It was encouraging to see National Union of Journalists members get their hands dirty on Saturday morning and explore New Ways to Make Journalism Pay at a special one-off conference organised by London Freelance Branch.
Too often in the past, at NUJ meetings I’ve attended, its seemed like the debate has not gone much beyond Marxism-inspired calls to arms. I remember one NUJ conference a few years ago when a motion was proposed that the union should call for the nationalisation of the top 100 FTSE companies – not the most immediately practical solution I thought at the time.
The fact that Saturday’s event at the NUJ headquarters was sold out showed that journalists realise more and more that we have to come up with some of the commercial solutions to saving our industry.
Among those speaking was former Yorkshire Post business editor David Parkin who in 2007 set up Thebusinessdesk.com. It now employs around seven journalists in Leeds and Manchester covering business news for the north of England.
It’s a thriving and expanding business and shows that the advertising funded online model can work if you’re dealing with high-value readers and have low fixed costs.
It’s also an inspiring example of what can be achieved when journalists fed up with the endless cost-cutting of the big media owners have the courage to strike out on their own.
Another niche-online local start-up which appears to be doing well is Manchester Confidential.
Angie Sammons, editor of sister-website Liverpool Confidential, told the conference: “Local newspapers have destroyed it for themselves because of their reliance on PRs”, Jon Slattery reports on his blog.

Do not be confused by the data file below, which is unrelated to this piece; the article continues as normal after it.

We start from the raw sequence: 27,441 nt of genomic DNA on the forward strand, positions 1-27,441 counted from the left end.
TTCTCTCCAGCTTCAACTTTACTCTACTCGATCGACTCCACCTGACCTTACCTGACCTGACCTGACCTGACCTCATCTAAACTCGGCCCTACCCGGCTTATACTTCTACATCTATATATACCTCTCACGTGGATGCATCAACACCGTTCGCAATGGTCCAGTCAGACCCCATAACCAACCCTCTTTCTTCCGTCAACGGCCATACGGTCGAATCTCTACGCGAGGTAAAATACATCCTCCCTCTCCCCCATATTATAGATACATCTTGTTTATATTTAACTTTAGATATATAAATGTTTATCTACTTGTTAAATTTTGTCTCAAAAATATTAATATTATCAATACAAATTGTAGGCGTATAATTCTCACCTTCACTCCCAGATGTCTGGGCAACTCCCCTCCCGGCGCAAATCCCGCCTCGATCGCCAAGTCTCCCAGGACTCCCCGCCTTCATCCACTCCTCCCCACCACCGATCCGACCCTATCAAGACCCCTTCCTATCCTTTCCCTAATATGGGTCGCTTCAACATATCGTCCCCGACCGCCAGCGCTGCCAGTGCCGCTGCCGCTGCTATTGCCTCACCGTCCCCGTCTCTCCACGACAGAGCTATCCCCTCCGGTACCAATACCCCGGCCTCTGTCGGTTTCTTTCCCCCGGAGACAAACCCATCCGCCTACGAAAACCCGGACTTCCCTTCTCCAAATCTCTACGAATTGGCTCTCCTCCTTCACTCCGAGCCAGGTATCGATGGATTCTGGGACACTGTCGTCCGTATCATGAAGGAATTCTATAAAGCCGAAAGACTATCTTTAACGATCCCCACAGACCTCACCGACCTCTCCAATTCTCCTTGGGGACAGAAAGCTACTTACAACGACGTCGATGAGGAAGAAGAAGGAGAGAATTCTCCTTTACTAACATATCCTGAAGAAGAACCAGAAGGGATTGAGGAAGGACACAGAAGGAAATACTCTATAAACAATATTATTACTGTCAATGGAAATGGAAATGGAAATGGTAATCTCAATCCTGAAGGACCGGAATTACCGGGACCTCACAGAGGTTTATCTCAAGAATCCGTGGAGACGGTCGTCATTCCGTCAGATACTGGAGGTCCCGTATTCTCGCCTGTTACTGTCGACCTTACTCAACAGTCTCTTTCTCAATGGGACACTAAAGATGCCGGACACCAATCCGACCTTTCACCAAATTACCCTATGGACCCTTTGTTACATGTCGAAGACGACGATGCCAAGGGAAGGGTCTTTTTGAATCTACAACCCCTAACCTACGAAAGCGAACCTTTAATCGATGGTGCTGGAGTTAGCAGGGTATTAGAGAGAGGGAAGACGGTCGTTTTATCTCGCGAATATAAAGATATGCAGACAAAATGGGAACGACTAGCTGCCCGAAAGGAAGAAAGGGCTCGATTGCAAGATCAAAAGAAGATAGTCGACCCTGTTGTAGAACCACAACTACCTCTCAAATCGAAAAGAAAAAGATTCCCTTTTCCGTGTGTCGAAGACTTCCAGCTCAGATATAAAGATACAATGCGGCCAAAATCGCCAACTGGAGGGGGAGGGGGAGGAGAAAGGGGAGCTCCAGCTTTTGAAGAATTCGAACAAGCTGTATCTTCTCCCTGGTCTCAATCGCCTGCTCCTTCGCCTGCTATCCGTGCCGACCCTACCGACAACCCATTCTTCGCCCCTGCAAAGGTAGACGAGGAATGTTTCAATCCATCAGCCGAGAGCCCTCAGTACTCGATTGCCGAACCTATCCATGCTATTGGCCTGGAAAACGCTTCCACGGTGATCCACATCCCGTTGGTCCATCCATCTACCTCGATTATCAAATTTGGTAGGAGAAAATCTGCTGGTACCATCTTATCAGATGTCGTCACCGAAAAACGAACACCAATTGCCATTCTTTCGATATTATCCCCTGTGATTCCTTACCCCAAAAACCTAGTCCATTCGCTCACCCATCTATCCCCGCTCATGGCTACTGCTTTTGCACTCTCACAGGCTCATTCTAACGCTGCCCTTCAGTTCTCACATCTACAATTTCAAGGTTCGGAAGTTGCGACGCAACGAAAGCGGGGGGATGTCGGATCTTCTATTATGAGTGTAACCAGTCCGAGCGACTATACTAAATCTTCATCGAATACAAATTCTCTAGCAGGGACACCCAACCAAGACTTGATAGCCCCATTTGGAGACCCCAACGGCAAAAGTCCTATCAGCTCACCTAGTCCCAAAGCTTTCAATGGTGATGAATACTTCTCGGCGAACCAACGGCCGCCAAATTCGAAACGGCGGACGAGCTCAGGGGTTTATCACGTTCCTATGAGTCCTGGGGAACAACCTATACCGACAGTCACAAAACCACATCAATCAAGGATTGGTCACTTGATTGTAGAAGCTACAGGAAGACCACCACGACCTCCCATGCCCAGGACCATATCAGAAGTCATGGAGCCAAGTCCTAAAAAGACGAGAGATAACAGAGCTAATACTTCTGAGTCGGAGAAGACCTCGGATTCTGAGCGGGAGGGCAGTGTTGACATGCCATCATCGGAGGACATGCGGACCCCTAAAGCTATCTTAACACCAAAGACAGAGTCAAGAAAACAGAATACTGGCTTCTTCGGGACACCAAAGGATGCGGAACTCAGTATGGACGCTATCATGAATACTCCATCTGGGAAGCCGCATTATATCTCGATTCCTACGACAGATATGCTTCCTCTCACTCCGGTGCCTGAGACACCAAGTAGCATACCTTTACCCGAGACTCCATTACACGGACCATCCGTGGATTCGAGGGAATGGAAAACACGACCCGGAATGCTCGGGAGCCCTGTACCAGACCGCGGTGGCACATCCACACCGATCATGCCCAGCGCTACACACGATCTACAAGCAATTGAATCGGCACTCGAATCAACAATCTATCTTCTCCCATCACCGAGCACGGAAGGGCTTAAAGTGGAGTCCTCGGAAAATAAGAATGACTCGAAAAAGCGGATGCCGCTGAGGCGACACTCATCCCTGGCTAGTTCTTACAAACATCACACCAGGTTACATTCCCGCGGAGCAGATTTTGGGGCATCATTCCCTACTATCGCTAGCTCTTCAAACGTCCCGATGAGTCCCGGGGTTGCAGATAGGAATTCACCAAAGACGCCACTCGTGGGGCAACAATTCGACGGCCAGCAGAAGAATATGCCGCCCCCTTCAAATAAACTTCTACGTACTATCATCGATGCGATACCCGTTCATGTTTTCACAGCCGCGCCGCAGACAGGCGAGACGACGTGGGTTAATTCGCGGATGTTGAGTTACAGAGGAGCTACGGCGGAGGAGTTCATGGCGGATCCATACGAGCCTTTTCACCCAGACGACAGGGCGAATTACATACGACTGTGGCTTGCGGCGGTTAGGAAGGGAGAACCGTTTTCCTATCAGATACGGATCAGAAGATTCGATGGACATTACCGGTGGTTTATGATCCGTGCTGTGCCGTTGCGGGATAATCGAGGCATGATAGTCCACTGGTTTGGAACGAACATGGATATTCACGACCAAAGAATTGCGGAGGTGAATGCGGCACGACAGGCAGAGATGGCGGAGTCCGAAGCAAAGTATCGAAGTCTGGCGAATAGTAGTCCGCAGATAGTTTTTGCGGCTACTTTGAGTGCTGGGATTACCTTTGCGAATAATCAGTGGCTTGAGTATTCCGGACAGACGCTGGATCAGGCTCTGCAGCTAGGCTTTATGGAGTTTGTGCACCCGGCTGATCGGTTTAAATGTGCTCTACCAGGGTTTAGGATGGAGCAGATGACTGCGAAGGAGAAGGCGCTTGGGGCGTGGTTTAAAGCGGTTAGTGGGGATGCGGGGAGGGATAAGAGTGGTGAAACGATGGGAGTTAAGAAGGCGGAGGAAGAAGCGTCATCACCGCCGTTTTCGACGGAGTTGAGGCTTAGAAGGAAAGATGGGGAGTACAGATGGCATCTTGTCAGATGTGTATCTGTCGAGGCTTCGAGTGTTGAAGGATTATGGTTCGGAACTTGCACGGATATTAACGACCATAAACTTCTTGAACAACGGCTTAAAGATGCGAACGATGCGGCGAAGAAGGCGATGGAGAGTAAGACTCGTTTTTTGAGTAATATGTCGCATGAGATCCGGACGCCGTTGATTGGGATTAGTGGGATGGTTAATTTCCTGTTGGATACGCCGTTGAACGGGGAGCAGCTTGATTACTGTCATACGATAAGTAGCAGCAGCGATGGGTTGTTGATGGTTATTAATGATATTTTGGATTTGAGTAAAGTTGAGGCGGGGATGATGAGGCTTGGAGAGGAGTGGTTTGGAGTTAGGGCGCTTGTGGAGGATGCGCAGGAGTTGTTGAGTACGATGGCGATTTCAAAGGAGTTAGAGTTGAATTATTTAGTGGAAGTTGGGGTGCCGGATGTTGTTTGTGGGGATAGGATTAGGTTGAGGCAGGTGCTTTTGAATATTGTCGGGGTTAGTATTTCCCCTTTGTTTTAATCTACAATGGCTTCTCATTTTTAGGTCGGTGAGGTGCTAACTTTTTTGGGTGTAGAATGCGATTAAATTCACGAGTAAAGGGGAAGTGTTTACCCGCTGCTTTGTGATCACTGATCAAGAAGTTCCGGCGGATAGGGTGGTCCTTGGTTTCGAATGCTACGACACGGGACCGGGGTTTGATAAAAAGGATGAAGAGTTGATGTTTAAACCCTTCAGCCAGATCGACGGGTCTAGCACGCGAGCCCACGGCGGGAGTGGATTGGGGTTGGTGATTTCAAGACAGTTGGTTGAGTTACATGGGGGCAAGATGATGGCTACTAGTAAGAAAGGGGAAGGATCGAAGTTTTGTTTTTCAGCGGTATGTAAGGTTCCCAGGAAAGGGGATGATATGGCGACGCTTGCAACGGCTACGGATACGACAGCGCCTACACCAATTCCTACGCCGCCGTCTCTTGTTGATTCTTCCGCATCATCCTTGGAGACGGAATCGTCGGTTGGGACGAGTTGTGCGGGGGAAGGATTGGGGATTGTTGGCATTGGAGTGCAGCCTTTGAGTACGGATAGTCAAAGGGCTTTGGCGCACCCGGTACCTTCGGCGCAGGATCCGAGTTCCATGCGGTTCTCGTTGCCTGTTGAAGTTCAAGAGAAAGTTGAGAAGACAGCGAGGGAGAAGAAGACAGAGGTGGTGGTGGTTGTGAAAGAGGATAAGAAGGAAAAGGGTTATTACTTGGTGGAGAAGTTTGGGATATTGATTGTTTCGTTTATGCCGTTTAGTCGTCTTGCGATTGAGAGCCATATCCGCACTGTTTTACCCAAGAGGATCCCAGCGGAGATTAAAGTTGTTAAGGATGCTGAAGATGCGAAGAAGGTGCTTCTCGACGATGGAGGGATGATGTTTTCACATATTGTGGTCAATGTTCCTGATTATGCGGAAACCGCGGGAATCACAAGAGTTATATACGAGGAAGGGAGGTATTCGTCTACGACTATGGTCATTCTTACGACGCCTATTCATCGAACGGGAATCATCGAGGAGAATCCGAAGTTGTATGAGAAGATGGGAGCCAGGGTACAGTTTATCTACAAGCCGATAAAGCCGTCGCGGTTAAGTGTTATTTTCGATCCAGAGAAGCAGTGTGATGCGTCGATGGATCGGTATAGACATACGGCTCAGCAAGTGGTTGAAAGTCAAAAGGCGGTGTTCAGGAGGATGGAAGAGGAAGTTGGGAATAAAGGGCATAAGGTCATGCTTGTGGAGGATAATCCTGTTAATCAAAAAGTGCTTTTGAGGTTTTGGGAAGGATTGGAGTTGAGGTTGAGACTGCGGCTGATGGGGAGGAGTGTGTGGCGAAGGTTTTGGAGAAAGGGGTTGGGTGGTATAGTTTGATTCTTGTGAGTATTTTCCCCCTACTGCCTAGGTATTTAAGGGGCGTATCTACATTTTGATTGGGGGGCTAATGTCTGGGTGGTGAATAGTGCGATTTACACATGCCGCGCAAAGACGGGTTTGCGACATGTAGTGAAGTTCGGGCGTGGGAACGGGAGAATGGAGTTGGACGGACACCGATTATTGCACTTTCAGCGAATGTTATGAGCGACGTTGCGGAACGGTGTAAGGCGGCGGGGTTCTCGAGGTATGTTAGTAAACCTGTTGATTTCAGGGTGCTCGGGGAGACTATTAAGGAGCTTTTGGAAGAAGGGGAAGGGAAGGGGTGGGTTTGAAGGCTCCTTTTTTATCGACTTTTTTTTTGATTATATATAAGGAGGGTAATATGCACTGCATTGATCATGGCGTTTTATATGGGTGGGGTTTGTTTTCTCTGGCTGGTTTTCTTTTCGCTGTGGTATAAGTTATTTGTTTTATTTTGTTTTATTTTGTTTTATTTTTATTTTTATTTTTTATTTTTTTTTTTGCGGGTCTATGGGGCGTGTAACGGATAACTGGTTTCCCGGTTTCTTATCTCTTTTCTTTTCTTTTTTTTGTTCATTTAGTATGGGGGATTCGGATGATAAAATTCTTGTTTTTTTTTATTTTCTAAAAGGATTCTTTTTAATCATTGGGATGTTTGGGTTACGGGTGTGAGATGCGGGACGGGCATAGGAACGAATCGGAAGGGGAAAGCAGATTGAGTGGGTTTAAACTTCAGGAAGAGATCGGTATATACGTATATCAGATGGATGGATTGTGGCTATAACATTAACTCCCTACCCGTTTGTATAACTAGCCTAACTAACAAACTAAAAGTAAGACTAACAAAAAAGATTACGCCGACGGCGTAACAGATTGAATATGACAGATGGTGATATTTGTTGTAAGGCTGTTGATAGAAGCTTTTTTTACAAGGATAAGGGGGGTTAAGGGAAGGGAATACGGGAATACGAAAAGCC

She said that Manchester Confidential sees its future in paid-for content and charges subscribers between £30 and £60 a year.
Right-wing blogger Guido Fawkes told the conference that he now attracts two million page views a month to his website (Jon Slattery again).
Slattery reports that Fawkes, aka Paul Staines, said: “I have achieved the Marxist ideal. I own the means of production and distribution. I have job security, I can’t be fired and do much better than many journalists.”
I was one of the speakers in the morning session and noted that the economic climate for journalism is already looking a lot brighter in early 2010 than it was a year ago.
Back then the likes of Trinity Mirror and Johnston Press were selling their shares for pennies – signalling that investors really didn’t think regional media had much of a future.
In December 2009 Trinity Mirror shares were selling for 31p compared with around £1.50 today. Johnston Press were on 8p compared with 25p today.
In both cases they are still far lower than their peaks, but the signs are at least now more encouraging that investors see them as having a longer term future.
And so far (and I admit it is very early days) 2010 has been much more about new launches and new economic activity in the journalism sector than a year ago, when all we were writing about was redundancies and closures.
We’ve had Champion Media launching a new free weekly in the North West, Spear’s launching new digital editions, Sky News opening a new studio in the City of London , and David Hall publishing launching a new international gun magazine.
As for my two penneth on new ways to make journalism pay. When it comes to niche business and local media I think we are going to see ever more small web-based start-ups taking a slice of the pie.
They’re going to make money from web advertising, sponsored emails, events and in some cases free or paid-for print publications. There’s not going to much new in the sources of income (personally I can’t see paywalls working in the vast majority of cases) – what is going to be different is that these start-ups have much lower fixed costs, less staff journalists probably working harder than they did before.